This site-specific sculptural event was installed for one month at the Hartsbrook School in Hadley, Massachusetts in 2010. The community participated in weaving raw wool sheared from the sheep in the paddock the wire fence surrounded. Wind and rain participated too, changing the character of the wall as the month wore on. The wire was kept loose so that the wind created a billowing and undulating affect as if the wall was alive. The wool wall enclosed sheep in their pasture creating a textural and sensory high-relief experience for the viewer.
PC: Jeff deRose
When I was in Wales I would walk over the land of the sheep farm where I was staying, and find tangled bits of wool in the landscape, clinging to wire, branches, crevices of rock walls; the residual history of the sheep in the landscape. Here, in New England, there are fences and walls of every type of material, protecting, containing, and delineating property and borders. These two thoughts are the germination of the project, but as with all art, it is only the beginning.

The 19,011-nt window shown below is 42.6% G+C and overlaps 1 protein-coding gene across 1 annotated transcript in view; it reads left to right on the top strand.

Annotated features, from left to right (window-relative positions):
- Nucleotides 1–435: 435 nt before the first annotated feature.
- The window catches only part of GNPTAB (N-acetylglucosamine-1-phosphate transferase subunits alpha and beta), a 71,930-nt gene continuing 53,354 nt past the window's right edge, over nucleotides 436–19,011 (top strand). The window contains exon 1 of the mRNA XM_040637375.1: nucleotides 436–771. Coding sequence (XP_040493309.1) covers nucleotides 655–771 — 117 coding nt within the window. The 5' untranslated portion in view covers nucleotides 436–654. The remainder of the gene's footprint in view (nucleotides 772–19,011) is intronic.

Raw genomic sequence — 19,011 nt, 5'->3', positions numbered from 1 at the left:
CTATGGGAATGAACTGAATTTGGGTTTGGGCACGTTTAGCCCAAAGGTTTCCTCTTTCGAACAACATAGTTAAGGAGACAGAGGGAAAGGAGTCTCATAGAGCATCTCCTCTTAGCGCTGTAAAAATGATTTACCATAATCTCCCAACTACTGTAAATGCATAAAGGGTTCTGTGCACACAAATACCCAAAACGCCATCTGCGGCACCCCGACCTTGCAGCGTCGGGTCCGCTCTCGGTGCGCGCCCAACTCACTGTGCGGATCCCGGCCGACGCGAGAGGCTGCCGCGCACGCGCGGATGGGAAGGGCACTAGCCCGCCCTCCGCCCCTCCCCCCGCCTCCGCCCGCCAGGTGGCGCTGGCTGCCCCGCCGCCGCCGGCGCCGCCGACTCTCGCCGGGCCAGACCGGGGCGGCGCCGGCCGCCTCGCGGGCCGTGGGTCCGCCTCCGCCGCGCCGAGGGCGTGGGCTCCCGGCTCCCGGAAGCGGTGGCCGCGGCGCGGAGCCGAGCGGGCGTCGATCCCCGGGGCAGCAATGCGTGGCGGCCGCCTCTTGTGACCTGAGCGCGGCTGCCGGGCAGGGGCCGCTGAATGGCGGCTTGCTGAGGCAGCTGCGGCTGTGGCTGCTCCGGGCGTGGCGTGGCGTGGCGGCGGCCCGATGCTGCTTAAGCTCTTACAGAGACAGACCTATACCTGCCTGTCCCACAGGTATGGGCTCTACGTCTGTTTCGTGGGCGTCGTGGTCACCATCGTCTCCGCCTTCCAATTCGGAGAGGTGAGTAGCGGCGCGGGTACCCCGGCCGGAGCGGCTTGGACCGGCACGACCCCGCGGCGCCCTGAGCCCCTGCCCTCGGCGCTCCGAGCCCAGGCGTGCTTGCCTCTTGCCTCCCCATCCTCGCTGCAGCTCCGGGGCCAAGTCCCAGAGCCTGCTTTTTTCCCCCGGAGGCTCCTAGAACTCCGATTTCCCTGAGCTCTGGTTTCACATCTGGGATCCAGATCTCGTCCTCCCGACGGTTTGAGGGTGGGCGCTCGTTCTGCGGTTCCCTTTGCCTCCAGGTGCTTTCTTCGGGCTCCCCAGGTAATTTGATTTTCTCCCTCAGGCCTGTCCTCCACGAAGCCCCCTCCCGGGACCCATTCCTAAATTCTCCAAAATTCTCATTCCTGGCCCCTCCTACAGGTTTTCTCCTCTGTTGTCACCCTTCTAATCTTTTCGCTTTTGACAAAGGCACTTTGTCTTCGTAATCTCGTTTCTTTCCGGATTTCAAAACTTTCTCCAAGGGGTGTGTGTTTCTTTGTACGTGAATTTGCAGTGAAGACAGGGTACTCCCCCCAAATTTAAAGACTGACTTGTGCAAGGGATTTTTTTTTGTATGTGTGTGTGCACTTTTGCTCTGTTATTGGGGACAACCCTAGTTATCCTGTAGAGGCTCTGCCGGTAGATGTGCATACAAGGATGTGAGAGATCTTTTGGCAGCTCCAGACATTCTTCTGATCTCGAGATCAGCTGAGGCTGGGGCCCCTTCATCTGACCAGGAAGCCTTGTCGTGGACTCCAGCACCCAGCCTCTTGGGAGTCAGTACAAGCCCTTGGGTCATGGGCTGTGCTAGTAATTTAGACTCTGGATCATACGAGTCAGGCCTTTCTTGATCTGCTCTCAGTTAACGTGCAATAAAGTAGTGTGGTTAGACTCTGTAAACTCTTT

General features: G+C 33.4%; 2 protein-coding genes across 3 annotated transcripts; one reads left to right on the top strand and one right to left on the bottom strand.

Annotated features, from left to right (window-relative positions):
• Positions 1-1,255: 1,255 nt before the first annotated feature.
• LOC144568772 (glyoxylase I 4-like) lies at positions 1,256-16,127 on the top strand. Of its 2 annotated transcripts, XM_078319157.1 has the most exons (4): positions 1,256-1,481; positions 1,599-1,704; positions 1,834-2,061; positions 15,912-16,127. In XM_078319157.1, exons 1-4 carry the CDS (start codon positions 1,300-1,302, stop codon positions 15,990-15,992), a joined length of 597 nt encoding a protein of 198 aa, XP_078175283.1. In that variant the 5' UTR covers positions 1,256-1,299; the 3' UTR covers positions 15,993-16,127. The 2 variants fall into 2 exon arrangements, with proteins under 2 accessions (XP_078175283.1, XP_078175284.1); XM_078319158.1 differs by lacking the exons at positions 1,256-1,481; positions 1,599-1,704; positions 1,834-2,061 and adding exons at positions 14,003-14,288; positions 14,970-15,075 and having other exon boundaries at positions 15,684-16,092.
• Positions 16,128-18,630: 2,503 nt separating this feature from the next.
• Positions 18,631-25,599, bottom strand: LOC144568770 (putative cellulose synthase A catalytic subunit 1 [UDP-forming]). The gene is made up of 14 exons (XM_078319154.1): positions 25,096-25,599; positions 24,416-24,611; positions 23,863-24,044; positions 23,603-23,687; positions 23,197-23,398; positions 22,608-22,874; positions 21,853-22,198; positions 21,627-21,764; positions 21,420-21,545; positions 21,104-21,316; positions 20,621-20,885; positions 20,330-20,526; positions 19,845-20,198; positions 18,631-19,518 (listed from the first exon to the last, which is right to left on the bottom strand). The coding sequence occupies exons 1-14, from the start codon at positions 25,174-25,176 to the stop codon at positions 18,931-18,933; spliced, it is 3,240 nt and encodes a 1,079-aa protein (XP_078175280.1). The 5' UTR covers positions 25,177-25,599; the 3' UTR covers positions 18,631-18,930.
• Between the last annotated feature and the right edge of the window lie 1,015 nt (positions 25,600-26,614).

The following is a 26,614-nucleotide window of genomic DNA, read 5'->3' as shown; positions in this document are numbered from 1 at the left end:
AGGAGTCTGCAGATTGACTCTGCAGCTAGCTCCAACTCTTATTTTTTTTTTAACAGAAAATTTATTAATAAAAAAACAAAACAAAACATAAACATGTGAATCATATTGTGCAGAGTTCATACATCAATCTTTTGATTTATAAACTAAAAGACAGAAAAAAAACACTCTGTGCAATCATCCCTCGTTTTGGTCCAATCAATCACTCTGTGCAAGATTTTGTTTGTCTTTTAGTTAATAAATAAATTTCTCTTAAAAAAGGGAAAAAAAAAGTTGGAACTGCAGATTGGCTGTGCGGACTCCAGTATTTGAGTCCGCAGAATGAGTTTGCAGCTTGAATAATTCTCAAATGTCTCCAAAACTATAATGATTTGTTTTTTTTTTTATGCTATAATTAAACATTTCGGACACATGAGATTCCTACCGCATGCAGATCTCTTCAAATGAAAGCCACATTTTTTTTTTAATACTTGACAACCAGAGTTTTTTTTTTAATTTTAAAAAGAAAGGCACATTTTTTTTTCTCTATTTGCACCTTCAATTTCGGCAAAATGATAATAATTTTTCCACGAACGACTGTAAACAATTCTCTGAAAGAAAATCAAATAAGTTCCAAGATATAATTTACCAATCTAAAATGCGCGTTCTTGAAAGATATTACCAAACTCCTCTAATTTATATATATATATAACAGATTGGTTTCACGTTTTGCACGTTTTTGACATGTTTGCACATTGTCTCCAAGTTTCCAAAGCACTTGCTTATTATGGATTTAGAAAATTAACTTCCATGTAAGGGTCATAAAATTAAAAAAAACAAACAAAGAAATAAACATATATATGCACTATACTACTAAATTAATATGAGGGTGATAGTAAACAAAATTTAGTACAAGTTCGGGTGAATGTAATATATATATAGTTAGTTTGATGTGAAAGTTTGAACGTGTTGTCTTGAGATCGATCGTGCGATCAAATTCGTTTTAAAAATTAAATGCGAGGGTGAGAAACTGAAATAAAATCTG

The sensory experience of feeling lanolin on one’s hands and smelling wool is as much a part of this art piece as looking at the texture and watching the wind play with tendrils of loose wool.